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Magna and Russians Land Opel

Supplier was favorite of Germans and GM.

by on May.30, 2009

What role Opel will now play in GM's effort to form a truly global empire is uncertain.

What role Opel will now play in GM's effort to form a truly global empire is uncertain.

With weakened U.S. auto giant General Motors now coming down to the wire with an anticipated bankruptcy filing on Monday, the automaker has agreed to sell a majority stake in its ailing European Opel subsidiary to a consortium led by Canadian super-supplier Magna International.

The deal came hours after the other bidder in the battle for Opel, Italian automaker Fiat SpA, decided to boycott a meeting with German government leaders and others involved in the Opel rescue effort.  The government had pressured GM to agree to the sale before it would approve a bridge loan worth $2.1 billion.  The Germans will also provide another $420 million in short-term assistance, announced Finance Minister Peer Steinbrueck, to keep Opel running while the details of the sale are finalized.

When GM first announced it would need assistance to save Opel, it said it would be willing to relinquish a minority stake in the critical subsidiary.  But it later acknowledged it would be willing to become a minority shareholder, and the final deal will give Magna 20% of Opel and GM’s other European assets, while the Russian Sberbank will acquire another 35%, the same share remaining for GM.  Opel employees will control a 10% stake.

Subscribe to“Opel has been given prospects for the future,” said German Chancellor Angela Merkel after the deal was completed. “Now the work for Opel and for Magna … really begins.”  Merkel had repeatedly said that the German government was neither interested nor willing to take a stake of its own in Opel – unlike the approach taken by the Obama Administration, which expects to wind up with 70% of the European unit’s parent, General Motors.

The sale of Opel came as bidder Fiat SpA boycotted a meeting with senior German government officials overseeing the sale.

The sale of Opel came as bidder Fiat SpA boycotted a meeting with senior German government officials overseeing the sale.

The deal is expected to take about five weeks to finalize, according to Magna co-CEO Sigfried Wolf.  The Canadian supplier was founded by an Austrian immigrant, Frank Stronach, and his family still maintains a major grip on its management.  Magna has long sought a larger role in the automotive world than the typical parts manufacturer.  It currently operates a manufacturing facility, in Graz, Austria, that produces vehicles for numerous automakers, including both Chrysler and Mercedes-Benz parent Daimler AG.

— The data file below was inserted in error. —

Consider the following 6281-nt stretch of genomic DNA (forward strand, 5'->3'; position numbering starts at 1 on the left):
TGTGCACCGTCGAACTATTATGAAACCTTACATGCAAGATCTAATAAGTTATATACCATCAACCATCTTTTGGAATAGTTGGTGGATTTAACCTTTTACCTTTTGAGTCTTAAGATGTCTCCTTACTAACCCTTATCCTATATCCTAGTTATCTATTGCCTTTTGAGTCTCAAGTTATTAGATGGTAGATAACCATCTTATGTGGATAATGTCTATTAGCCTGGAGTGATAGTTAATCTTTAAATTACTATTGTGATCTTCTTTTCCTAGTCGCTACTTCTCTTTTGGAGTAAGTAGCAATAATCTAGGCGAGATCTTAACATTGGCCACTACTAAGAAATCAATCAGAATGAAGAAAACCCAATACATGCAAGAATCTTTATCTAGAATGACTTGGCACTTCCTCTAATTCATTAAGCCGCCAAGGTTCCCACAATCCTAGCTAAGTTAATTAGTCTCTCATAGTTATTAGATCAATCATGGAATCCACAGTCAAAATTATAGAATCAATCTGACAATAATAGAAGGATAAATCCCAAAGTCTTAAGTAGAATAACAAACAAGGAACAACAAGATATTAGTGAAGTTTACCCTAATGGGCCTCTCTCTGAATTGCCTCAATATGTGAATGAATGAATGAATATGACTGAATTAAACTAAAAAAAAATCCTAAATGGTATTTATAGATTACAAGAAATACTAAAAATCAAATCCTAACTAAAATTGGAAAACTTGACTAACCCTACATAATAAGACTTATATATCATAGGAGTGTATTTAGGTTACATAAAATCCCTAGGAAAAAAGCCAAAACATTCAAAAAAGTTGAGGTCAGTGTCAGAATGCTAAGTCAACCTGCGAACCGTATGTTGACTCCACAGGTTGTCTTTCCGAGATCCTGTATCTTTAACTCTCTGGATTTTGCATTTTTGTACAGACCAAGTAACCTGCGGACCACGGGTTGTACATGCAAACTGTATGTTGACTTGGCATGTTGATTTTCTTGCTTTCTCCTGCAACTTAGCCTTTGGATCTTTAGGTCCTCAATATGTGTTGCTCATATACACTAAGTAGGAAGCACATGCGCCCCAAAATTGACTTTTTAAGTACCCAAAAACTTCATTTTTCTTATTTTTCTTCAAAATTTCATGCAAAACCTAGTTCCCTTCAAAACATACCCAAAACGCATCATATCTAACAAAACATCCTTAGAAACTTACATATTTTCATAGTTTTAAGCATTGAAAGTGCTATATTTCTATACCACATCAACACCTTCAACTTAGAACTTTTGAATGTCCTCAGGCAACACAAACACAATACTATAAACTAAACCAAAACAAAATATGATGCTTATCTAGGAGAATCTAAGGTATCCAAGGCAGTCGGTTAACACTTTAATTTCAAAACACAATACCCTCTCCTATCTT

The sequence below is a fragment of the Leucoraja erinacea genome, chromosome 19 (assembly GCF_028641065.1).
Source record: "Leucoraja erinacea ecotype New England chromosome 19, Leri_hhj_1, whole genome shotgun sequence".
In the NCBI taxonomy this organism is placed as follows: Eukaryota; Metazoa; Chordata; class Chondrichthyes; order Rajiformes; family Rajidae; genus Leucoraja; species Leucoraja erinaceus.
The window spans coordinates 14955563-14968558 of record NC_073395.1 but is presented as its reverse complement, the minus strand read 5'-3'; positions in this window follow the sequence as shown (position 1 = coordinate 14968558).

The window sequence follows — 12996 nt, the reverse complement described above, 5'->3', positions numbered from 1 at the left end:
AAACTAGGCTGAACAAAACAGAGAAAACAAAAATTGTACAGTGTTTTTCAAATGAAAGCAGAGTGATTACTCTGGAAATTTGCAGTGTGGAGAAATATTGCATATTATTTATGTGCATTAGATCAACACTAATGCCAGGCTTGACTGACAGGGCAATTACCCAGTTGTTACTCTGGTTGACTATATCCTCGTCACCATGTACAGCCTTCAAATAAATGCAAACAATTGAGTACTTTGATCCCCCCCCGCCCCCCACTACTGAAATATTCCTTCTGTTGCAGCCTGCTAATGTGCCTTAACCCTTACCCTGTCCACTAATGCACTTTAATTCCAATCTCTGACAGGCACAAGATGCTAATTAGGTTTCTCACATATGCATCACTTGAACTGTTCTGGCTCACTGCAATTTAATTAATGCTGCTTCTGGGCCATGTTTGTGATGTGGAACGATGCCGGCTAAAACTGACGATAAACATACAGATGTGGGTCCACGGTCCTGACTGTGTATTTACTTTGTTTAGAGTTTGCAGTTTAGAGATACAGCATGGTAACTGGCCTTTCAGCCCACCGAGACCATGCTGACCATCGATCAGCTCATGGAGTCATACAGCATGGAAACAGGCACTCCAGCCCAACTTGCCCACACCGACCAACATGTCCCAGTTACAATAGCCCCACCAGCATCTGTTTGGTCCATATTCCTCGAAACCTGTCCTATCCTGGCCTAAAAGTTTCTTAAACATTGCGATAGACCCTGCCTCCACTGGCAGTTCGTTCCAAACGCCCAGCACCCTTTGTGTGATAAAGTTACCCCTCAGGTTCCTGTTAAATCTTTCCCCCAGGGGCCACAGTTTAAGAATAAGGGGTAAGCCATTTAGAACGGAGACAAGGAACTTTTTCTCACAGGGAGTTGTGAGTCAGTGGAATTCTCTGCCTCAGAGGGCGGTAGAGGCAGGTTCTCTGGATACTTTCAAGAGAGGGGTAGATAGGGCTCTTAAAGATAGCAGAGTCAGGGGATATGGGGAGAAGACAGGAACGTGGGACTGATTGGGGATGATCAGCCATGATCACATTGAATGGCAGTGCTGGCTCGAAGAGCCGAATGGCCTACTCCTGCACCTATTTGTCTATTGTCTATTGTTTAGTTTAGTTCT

It remains unclear whether Magna will use its stake in Opel to partner with other makers, or perhaps even find a way to establish some sort of branding of its own as an independent automaker.  That would be extraordinarily risky, analysts warn, considering the highly competitive nature of a business that is also suffering from its worst global slump in decades.

The other question left unanswered is how the sale will change Opel’s relationship with General Motors.  Adam Opel GmbH was founded in January 1863 and began making automobiles in 1899.  It was acquired by GM in 1929, though briefly nationalized by the Nazis, until GM regained control in 1948.

Ironically, Opel was, until recently, expected to take an even more significant role in General Motors’ global operations.  When Vice Chairman Bob Lutz joined GM, in 2000, the company functioned as, “a vast empire that wasn’t running as a single company but, rather, as a loose federation, I’ve been trying to turn it into a cohesive entity.  And that has worked really well.”

The new Chevrolet Cruze small car, which will debut around the world in 2010, was the prototype of a new, globally-united product development system.  Meanwhile, Opel was playing a key role in developing many future U.S. models, such as the next-generation Chevrolet Malibu.

In a conversation prior to the conclusion of the Magna acquisition, Lutz suggested that, “Our operating assumption is that whoever (the new) partner is, will be vitally interested in being a central part of the GM product development system.  It will probably result in some complicated discussions and it’s probably going to be more administratively difficult.”

Like most senior German government officials, and Opel’s labor unions, GM appeared to favor Magna among the three bidders that emerged during the past week.  Insiders made no secret of their concerns about what might happen if Fiat had gained the upper hand.  The Italian maker’s CEO Sergio Marchionne was promoting a grand global empire that would have included not only Opel but the bankrupt U.S. maker Chrysler.  That, GM insiders told, would have made it far less certain, and certainly far more difficult, for Opel to continue serving as a product development center for General Motors.

While Merkel and other government leaders praised the Magna move, there were some concerns raised, notably by Germany Economy Minister Karl-Theodor zu Guttenberg, who described the deal as risky, and said, in a statement, that “I have a different risk assessment than my colleagues participating in the Opel negotiations.”

While Opel is considered the prize in the deal, Magna and Sberbank will also gain control of GM’s smaller U.K, subsidiary, Vauxhaul, which larger serves as the British marketer of right-hand-drive Opel vehicles.

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